Shop local campaign
Australians are also now being encouraged to support small and family-owned businesses in their local areas, after the Federal Government set aside another $8 million to fund a nationwide ‘shop local’ campaign, according to a smartcompany.com.au report.
Small Business Minister Stuart Robert said in the report that the campaign will help support SMEs as they continue to recover from the economic effects of the pandemic.
The Council of Small Business Organisation Australia (COSBOA) received $5 million in funding to run the ‘Go Local First ‘campaign in 2020, with Treasury officials confirming to SmartCompany this new $8 million iteration is the next phase of the same campaign.
COSBOA’s ‘Go Local First’ campaign includes nationwide advertising and marketing materials that SMEs can download to display in their businesses. A series of webinars and other events were also held.
Minister Robert said small and family businesses are an important part of the government’s economic recovery plan and referenced a number of “tailored” small business measures, worth a combined $45.4 million over the forward estimates. The measures include this new campaign and the previously announced $12.7 million to expand the Digital Solutions — Australian Small Business Advisory Services program, according to the report.
The government will also spend $900,000 over four years to fund the Ahead for Business Program, which supports small business owners to take steps to improve their mental health.Federal government’s $8 million budget pledge boosts ‘shop local’ campaign
The Federal Government’s 2021 Budget has acknowledged that family businesses are central to the nation’s economic recovery and future prosperity, Australian Small Business and Family Enterprise Ombudsman (ASBFEO) Bruce Billson recently reported.
Just some of the new incentives targeting SME’s in the new financial year include:
- $129.8 million to encourage entrepreneurship through the New Enterprise Incentive Scheme (NEIS) and Entrepreneurship Facilitators Program.
- $1.2 billion investment in the digital economy.
- $10 billion guarantee of reinsurance pool to cover cyclone and flood damage in northern Australia.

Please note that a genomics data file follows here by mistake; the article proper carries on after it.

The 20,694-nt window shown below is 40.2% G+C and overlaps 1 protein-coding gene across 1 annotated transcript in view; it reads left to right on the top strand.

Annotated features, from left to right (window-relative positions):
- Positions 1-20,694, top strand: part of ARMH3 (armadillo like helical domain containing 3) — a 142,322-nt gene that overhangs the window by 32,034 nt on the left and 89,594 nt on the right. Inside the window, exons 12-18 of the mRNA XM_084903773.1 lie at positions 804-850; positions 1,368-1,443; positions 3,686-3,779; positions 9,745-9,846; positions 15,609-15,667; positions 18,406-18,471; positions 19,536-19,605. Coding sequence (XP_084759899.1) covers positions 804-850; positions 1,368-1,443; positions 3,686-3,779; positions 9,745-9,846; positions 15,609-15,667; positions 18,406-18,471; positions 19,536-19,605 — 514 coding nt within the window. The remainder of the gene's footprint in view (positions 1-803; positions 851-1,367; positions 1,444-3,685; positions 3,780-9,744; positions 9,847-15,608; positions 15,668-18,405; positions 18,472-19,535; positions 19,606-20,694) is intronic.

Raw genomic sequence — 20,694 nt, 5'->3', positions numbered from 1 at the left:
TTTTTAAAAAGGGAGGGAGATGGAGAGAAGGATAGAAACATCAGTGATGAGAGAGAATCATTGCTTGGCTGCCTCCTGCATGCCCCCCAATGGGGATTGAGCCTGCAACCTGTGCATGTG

- $506 million extension of the JobTrainer program.
- $10 million on the small business deregulation agenda over four years.
- $11 million over three years for national recognition of occupation licences.
- Tax system small business reform.
- Small business company tax rate cut.
- $4.3 million to establish the Mandatory Franchise Disclosure Registry.
- $2.6 million to improve access and awareness of Commonwealth procurement opportunities
To encourage greater digital adoption by small and family businesses and ensure they are globally competitive, the Federal Government has pledged $1.2 billion towards enhancing the digital economy. The incentive is expected to help SMEs build digital capacity and drive businesses up-take of e-invoicing, Mr Billson said.
“$12.7 million will also be spent on expanding the Australian Small Business Advisory Service Digital Solutions Program to reach as many as 17,000 small businesses,” he said.
Tax system reform
Under new rules proposed in the budget, small businesses in dispute with the ATO will now get a fairer go, according to Mr Billson.
In a statement, Mr Billson welcomed the pledge to give the Administrative Appeals Tribunal (AAT) greater powers to pause or change debt recovery actions applying to a small business in dispute with the ATO.
“Small businesses disputing an ATO debt in the AAT will get a fairer go by stopping the ATO from relentlessly pushing on with debt recovery actions against a small business, while the case is being heard. The Government has acted quickly to implement a key recommendation in our recently released report ‘A tax system that works for small business’ which will allow small businesses to pause ATO debt recovery actions until their case is resolved by the AAT,” he said.
“Currently, small businesses are only able to pause or modify ATO debt recovery actions through the court system. Under the proposed changes, small businesses can save thousands of dollars in legal fees, not to mention up to two months waiting for a ruling.
“In line with our recommendation, the AAT will be able to pause or modify ATO debt recovery actions, such as garnishee notices, interest charges and other penalties until the dispute is resolved. It means that rather than spending time and money fighting in court, small business owners can get on with what they do best – running and growing their business,” Mr Billson said.
The small business company tax rate will reduce from 27.5 per cent to 26 per cent in 2020/2021 income year and 25 per cent in the 2021/22 income year. The loss carry back provision will also be extended to June 2023. The tax initiative allows a small business to carry back tax losses from 2022/23 income year to offset previously taxed profits as far back as 2018/19, to support business recovery, according to the Federal Government.